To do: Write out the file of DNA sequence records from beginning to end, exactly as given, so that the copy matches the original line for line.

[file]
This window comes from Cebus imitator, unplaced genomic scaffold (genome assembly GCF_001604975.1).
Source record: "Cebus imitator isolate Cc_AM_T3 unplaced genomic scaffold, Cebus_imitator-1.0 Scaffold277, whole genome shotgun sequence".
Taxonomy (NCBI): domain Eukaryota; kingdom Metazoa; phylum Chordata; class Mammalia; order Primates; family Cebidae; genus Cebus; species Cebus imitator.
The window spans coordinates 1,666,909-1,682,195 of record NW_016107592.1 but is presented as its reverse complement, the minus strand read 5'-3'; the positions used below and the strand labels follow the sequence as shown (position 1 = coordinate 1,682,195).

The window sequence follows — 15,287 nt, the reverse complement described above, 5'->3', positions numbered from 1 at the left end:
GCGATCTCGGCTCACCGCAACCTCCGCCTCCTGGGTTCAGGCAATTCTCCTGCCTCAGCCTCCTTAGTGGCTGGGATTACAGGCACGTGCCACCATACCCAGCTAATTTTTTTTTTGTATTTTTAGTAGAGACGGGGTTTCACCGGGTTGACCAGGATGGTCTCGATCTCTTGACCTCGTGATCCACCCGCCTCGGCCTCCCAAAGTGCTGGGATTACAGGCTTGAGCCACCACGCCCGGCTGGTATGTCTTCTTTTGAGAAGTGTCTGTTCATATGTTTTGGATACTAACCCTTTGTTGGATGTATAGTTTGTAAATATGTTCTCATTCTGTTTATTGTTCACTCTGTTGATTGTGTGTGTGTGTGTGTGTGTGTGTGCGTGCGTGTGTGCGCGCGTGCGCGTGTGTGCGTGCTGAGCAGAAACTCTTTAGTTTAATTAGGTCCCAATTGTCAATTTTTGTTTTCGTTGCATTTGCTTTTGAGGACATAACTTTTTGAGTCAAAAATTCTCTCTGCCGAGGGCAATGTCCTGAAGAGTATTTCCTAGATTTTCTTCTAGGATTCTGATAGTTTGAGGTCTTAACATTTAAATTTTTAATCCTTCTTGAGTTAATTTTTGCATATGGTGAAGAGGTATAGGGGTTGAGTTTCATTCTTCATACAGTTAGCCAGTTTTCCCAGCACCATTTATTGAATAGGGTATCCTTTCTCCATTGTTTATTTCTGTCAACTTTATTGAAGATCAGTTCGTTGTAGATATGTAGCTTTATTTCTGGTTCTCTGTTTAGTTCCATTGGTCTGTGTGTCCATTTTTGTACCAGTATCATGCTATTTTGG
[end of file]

This window comes from Cebus imitator, unplaced genomic scaffold (genome assembly GCF_001604975.1).
Source record: "Cebus imitator isolate Cc_AM_T3 unplaced genomic scaffold, Cebus_imitator-1.0 Scaffold277, whole genome shotgun sequence".
Taxonomy (NCBI): domain Eukaryota; kingdom Metazoa; phylum Chordata; class Mammalia; order Primates; family Cebidae; genus Cebus; species Cebus imitator.
The window spans coordinates 1,666,909-1,682,195 of record NW_016107592.1 but is presented as its reverse complement, the minus strand read 5'-3'; the positions used below and the strand labels follow the sequence as shown (position 1 = coordinate 1,682,195).

The window sequence follows — 15,287 nt, the reverse complement described above, 5'->3', positions numbered from 1 at the left end:
GCGATCTCGGCTCACCGCAACCTCCGCCTCCTGGGTTCAGGCAATTCTCCTGCCTCAGCCTCCTTAGTGGCTGGGATTACAGGCACGTGCCACCATACCCAGCTAATTTTTTTTTTGTATTTTTAGTAGAGACGGGGTTTCACCGGGTTGACCAGGATGGTCTCGATCTCTTGACCTCGTGATCCACCCGCCTCGGCCTCCCAAAGTGCTGGGATTACAGGCTTGAGCCACCACGCCCGGCTGGTATGTCTTCTTTTGAGAAGTGTCTGTTCATATGTTTTGGATACTAACCCTTTGTTGGATGTATAGTTTGTAAATATGTTCTCATTCTGTTTATTGTTCACTCTGTTGATTGTGTGTGTGTGTGTGTGTGTGTGTGCGTGCGTGTGTGCGCGCGTGCGCGTGTGTGCGTGCTGAGCAGAAACTCTTTAGTTTAATTAGGTCCCAATTGTCAATTTTTGTTTTCGTTGCATTTGCTTTTGAGGACATAACTTTTTGAGTCAAAAATTCTCTCTGCCGAGGGCAATGTCCTGAAGAGTATTTCCTAGATTTTCTTCTAGGATTCTGATAGTTTGAGGTCTTAACATTTAAATTTTTAATCCTTCTTGAGTTAATTTTTGCATATGGTGAAGAGGTATAGGGGTTGAGTTTCATTCTTCATACAGTTAGCCAGTTTTCCCAGCACCATTTATTGAATAGGGTATCCTTTCTCCATTGTTTATTTCTGTCAACTTTATTGAAGATCAGTTCGTTGTAGATATGTAGCTTTATTTCTGGTTCTCTGTTTAGTTCCATTGGTCTGTGTGTCCATTTTTGTACCAGTATCATGCTATTTTGG